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May 12, 2008

Fresh Rhubarb from Field - Weekend Herb Blogging

Did you know that rhubarb is actually a vegetable? I think that is quite obivious if one compares them to celery stalks.

Rhubarb leaves contain poisonous substances. The plant is indigenous to Asia, and many suggest that it was often used by the Mongolians; particularly, the Tatars tribes of the Gobi. The plant has grown wild along the banks of the Volga for centuries; it may have been brought there by Eurasian tribes, such as the Scythians, Huns or Mongols.


The term rhubarb is a combination of Greek rha and barbarum; rha being a term that referred both to the plant and to the Volga River. Varieties of rhubarb have a long history as medicinal plants in traditional Chinese medicine, but the use of rhubarb as food is a relatively recent innovation, first recorded in 17th century England, after affordable sugar became available to common people, and reaching a peak between the two world wars. Rhubarb first came to America in the 1820s, entering the country in Maine and Massachusetts and moving west with the settlers. Rhubarb is now grown in many areas and thanks to greenhouse production is available throughout much of the year. Grown primarily for its fleshy petioles, commonly known as rhubarb sticks or stalks rhubarb is a vegetable that plays at being a fruit. In temperate climates rhubarb is one of the first food plants to be ready for harvest, usually in mid to late Spring (April/May in the Northern Hemisphere, October/November in the Southern), and the season for field-grown plants lasts until September. In the Northwest there are typically two harvests: one from late April through May and another from late June and into July.(source:wikipedia)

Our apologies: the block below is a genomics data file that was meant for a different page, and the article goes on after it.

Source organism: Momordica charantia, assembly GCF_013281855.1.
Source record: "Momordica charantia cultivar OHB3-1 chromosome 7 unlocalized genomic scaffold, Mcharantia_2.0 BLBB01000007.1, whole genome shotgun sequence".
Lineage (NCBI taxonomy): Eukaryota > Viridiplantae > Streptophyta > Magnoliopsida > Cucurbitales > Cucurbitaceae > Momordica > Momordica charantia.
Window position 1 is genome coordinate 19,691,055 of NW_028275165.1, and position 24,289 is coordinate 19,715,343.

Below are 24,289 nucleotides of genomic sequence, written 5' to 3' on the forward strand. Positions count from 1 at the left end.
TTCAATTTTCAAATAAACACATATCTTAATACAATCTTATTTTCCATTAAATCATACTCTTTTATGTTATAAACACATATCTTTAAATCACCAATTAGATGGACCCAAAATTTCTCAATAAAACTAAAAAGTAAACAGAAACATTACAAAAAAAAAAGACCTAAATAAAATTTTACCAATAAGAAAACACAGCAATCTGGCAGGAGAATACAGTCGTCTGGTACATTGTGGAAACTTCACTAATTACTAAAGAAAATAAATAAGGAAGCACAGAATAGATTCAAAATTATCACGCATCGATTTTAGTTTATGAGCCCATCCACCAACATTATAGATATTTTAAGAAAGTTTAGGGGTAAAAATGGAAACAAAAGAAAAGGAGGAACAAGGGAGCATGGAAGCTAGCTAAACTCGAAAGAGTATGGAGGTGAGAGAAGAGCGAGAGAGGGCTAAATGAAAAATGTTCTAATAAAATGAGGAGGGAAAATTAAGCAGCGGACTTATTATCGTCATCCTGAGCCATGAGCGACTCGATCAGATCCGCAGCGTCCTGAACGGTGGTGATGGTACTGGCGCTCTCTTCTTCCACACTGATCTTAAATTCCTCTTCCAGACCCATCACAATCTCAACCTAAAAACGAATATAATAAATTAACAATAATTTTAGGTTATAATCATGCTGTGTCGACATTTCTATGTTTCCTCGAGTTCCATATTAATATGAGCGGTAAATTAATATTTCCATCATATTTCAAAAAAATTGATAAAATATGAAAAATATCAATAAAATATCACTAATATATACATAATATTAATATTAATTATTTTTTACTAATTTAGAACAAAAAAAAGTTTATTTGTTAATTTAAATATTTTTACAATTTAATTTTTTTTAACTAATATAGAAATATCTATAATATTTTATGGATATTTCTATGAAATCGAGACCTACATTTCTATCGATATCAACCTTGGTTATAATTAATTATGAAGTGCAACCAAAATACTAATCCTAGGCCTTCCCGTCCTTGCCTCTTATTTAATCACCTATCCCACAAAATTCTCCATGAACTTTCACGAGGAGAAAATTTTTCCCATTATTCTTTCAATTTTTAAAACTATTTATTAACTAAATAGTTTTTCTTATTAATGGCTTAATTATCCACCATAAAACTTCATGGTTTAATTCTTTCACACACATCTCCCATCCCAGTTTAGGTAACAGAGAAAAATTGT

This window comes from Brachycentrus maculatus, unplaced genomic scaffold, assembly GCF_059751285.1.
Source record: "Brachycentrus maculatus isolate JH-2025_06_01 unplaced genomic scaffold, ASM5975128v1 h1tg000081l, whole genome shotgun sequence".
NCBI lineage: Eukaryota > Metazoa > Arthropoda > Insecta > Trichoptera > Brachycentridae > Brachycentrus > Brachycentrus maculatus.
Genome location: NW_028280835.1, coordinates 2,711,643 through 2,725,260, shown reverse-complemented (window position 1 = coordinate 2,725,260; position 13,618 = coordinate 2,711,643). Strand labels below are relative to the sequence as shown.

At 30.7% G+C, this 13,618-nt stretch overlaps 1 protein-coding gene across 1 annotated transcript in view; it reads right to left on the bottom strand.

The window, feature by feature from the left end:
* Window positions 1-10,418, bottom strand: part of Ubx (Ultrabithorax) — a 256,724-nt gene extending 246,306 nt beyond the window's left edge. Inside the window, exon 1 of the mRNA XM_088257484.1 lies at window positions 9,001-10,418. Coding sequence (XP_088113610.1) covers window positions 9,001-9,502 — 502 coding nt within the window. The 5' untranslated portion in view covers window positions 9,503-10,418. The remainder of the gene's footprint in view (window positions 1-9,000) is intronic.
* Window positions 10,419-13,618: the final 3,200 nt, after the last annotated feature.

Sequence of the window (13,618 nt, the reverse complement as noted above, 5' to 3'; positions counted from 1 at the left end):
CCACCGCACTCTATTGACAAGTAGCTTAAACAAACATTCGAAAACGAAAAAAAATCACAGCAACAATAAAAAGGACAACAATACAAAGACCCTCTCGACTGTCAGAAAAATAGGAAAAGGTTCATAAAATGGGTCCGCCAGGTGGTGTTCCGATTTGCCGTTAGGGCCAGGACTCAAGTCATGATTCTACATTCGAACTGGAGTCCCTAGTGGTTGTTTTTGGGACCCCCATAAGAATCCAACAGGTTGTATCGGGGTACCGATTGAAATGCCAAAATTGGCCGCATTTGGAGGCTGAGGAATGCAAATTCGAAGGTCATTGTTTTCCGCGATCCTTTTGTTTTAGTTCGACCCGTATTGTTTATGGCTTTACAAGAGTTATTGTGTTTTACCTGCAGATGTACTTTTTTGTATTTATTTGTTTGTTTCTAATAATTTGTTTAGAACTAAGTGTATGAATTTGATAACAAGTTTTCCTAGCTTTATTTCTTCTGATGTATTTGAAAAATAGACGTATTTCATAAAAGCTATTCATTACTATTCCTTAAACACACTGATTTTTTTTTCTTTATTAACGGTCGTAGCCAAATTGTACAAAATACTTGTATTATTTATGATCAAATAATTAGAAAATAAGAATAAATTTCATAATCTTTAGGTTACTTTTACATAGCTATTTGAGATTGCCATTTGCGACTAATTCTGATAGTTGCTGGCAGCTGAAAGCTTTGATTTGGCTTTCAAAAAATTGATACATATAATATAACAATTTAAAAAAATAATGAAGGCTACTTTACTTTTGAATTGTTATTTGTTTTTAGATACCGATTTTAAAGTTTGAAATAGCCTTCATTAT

Yesterday while driving around I have seen a rhubarb field, of course I had to stop. There were beautiful thin rhubarbs growing. What a pity that I have already bought a big bunch a day before, but I still got some stalks. In the evening I prepared this delicious rhubarb pie.


Ingredients:
75 g cold butter
125 g flour
25 g sugar
1 pinch of salt
3 tablespoon cold water

250 g rhubarb
2 tablespoon corn starch

3 tablespoon elderberry syrup
25 g chopped almonds
1 tablespoon milk

1 tablespoon icing sugar

Slice butter, add flour, sugar salt, after add the cold water and mix it to a dough.
Put it in the fridge for 1 hour. Cut in half and roll out each. Put peeled and sliced rhubarb that is mixed with corn starch, syrup in the middle and cover it with the rest of the dough. Sprinkle almonds on top. Brush dough with milk and sprinkle with some sugar. Bake for 30 minutes on 180°C.


This is my entry for the Weekend Herb Blogging hosted by Gay from A scientist in the kitchen.

4 comments:

Dhanggit said...

wow fresh rhubarb you need to give me the directions to pass by there too!! i love the pie you made out of them, they look soo tempting!! yum

Kevin said...

This rhubarb pie sounds good. I am impatiently waiting for the rhubarb to start showing up here.

Amy J. said...

Oh my goodness! Please cut a slice for me! :D

Kalyn said...

I've been noticing that rhubarb is very popular right now!

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